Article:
290. Telegram From the Mission at the United Nations to the Department of State0

1846. Congo.

We (Cumming) and Dean (UK)1 made joint approach to SYG this morning to convey current information on Stanleyville situation.2
We agreed ahead of time that Dean would make main presentation with Cumming supplementing it and adding U.S. had independently verified UK information. Cumming told SYG he had come to New York to discuss Congo at specific instruction of Secretary. Both Dean and Cumming indicated information was of such nature that we regarded it as fully trustworthy.
SYG’s reaction was responsive and he apparently took information seriously and at full face value. He observed that our information was of such nature that it difficult for him to act directly on it. After earlier U.S. approach last week3 and UK approach on Saturday4 he had sent cables to Leopoldville asking that Stanleyville situation be watched closely. He had had no reply. He would now send another cable and press for early response. He said that anything he cabled as result approaches of this sort by us were captioned for Dayal only.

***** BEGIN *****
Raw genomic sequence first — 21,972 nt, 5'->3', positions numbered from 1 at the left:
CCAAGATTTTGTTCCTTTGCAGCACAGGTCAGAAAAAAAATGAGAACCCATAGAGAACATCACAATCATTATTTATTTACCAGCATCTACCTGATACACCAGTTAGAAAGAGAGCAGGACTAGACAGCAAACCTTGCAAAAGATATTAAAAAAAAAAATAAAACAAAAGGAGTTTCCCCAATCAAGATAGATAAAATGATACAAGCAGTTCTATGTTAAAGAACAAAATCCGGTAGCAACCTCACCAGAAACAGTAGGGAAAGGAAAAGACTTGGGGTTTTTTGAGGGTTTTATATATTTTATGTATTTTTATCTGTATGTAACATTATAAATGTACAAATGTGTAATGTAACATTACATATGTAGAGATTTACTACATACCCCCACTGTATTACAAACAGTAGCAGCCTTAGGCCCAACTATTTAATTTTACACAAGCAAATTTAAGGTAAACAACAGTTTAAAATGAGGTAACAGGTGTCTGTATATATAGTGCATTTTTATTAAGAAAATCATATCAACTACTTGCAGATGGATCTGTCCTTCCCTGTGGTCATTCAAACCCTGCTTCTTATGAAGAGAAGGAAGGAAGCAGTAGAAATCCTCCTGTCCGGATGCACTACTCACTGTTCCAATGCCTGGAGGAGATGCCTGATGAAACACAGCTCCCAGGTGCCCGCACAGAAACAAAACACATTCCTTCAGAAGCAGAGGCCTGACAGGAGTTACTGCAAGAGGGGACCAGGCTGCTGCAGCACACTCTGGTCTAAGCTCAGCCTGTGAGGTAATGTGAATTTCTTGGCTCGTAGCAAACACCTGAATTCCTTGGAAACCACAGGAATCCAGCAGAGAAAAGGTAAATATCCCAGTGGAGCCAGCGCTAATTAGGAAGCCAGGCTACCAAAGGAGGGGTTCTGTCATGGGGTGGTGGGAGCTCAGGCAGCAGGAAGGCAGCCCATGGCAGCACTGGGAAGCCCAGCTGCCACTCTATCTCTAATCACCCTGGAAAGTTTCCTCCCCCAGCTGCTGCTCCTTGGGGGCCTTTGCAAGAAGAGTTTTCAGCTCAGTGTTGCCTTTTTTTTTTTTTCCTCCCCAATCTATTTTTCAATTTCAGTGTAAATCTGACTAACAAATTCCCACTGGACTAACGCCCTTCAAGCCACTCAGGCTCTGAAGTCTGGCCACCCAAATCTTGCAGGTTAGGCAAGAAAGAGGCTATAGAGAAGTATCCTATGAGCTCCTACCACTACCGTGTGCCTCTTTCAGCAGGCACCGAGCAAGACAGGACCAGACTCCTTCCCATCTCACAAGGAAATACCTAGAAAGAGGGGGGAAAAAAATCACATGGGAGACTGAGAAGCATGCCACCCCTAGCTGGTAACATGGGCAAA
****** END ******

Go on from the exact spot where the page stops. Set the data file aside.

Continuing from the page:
SYG said he had good representative in Stanleyville now that Duran was there. He felt most promising step he could take immediately would be to add to number of reliable UN people in Stanleyville.

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He implied he would send several more when he got to Leopoldville. When Cumming asked (per Deptel 1200)5 whether he could himself visit Stanleyville during Congo visit, SYG replied he did not think this feasible but he would send McKeown for number of days immediately after his arrival in Congo (about January 5). He thought this might help achieve same result. SYG also said he would not want to stay in Congo for more than 2 days because he did not want to get too much entangled in internal problems.